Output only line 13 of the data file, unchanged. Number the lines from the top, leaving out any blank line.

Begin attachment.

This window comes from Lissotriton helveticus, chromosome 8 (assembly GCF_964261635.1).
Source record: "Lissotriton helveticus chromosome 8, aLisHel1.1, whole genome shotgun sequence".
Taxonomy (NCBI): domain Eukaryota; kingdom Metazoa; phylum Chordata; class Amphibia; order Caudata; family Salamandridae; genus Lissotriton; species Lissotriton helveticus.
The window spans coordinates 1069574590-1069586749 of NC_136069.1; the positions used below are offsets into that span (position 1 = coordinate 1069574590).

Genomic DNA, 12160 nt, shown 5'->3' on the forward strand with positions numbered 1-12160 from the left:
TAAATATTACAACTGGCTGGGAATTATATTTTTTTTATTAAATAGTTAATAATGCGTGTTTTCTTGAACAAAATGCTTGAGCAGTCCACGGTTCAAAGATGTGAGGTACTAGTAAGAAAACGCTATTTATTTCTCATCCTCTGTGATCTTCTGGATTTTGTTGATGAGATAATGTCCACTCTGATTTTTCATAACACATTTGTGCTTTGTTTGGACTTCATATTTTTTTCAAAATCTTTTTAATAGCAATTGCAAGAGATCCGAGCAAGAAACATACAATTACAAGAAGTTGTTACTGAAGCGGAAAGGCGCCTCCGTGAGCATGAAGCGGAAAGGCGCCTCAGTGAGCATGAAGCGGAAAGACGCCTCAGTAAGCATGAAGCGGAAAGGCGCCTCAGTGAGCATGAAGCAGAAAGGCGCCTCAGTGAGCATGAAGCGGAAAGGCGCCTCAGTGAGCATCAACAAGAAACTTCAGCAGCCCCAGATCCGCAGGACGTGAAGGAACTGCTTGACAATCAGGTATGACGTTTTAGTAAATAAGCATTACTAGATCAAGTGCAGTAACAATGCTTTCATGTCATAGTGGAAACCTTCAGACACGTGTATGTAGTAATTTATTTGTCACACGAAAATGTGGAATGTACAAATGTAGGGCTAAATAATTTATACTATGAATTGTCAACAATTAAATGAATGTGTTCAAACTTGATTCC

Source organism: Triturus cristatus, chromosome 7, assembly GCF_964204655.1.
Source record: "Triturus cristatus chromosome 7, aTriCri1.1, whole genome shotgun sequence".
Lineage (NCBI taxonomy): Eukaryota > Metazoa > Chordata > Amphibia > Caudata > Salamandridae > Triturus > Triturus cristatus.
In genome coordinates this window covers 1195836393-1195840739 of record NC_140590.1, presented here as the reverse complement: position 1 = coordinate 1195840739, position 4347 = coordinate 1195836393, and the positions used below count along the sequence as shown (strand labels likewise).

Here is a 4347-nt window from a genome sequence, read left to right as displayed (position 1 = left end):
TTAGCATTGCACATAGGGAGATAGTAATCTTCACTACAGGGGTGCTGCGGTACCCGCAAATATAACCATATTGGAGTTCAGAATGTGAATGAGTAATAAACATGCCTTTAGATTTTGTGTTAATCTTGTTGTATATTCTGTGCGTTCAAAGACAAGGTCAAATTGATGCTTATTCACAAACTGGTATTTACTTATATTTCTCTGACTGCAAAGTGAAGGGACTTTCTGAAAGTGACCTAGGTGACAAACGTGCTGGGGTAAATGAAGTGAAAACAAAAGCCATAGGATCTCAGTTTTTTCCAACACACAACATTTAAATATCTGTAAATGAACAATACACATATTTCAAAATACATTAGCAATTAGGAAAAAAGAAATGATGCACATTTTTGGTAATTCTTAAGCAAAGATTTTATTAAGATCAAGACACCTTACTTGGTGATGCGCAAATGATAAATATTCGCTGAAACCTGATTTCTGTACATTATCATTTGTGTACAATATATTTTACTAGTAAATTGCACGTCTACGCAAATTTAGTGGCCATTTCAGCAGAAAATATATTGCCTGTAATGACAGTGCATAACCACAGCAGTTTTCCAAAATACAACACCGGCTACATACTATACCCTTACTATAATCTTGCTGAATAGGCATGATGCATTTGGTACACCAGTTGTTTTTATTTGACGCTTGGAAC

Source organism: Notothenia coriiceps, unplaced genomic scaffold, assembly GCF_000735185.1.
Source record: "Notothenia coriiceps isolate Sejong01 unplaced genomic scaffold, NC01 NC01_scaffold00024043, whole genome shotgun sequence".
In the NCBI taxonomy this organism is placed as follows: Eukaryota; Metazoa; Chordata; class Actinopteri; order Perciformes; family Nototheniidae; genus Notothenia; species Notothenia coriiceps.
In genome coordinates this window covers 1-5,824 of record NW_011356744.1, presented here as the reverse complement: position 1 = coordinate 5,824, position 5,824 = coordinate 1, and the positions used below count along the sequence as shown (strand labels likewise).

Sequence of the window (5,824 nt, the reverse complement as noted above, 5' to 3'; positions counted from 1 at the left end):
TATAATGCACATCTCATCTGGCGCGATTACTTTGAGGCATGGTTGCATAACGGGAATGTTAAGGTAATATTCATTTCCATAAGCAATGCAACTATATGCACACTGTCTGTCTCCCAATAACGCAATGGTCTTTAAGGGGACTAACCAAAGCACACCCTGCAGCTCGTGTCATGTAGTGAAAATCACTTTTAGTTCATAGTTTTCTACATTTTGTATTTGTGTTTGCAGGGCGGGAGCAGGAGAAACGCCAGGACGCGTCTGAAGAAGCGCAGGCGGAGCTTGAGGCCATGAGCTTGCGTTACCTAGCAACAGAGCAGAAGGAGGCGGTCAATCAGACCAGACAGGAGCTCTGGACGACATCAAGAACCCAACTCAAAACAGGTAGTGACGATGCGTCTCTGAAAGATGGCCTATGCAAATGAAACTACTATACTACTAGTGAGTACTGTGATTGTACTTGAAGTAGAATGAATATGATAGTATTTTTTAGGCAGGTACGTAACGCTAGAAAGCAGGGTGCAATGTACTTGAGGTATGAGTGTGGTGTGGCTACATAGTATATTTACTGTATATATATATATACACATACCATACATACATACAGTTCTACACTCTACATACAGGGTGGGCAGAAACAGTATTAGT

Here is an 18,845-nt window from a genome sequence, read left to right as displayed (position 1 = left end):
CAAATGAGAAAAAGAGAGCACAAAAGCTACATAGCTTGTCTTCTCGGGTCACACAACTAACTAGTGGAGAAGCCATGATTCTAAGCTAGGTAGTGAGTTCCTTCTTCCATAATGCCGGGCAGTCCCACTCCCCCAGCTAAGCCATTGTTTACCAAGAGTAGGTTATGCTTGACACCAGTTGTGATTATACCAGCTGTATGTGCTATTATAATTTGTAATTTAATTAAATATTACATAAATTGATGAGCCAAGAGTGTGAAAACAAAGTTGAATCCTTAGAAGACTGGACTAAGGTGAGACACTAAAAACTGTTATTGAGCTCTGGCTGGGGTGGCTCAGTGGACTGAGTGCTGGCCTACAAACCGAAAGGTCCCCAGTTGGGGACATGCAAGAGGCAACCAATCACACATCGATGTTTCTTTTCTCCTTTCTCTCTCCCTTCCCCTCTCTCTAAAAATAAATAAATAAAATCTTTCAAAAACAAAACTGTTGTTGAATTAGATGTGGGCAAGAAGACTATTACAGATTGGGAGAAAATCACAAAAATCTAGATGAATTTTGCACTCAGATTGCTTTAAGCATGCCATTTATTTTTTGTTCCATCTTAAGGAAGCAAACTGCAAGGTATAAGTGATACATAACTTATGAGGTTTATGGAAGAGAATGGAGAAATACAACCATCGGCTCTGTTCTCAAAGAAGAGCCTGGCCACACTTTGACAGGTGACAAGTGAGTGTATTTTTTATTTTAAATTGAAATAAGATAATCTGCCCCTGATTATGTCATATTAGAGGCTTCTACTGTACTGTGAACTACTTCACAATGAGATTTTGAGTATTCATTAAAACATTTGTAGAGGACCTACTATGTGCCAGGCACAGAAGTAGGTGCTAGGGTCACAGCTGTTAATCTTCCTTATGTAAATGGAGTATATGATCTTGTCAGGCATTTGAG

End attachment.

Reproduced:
Source organism: Notothenia coriiceps, unplaced genomic scaffold, assembly GCF_000735185.1.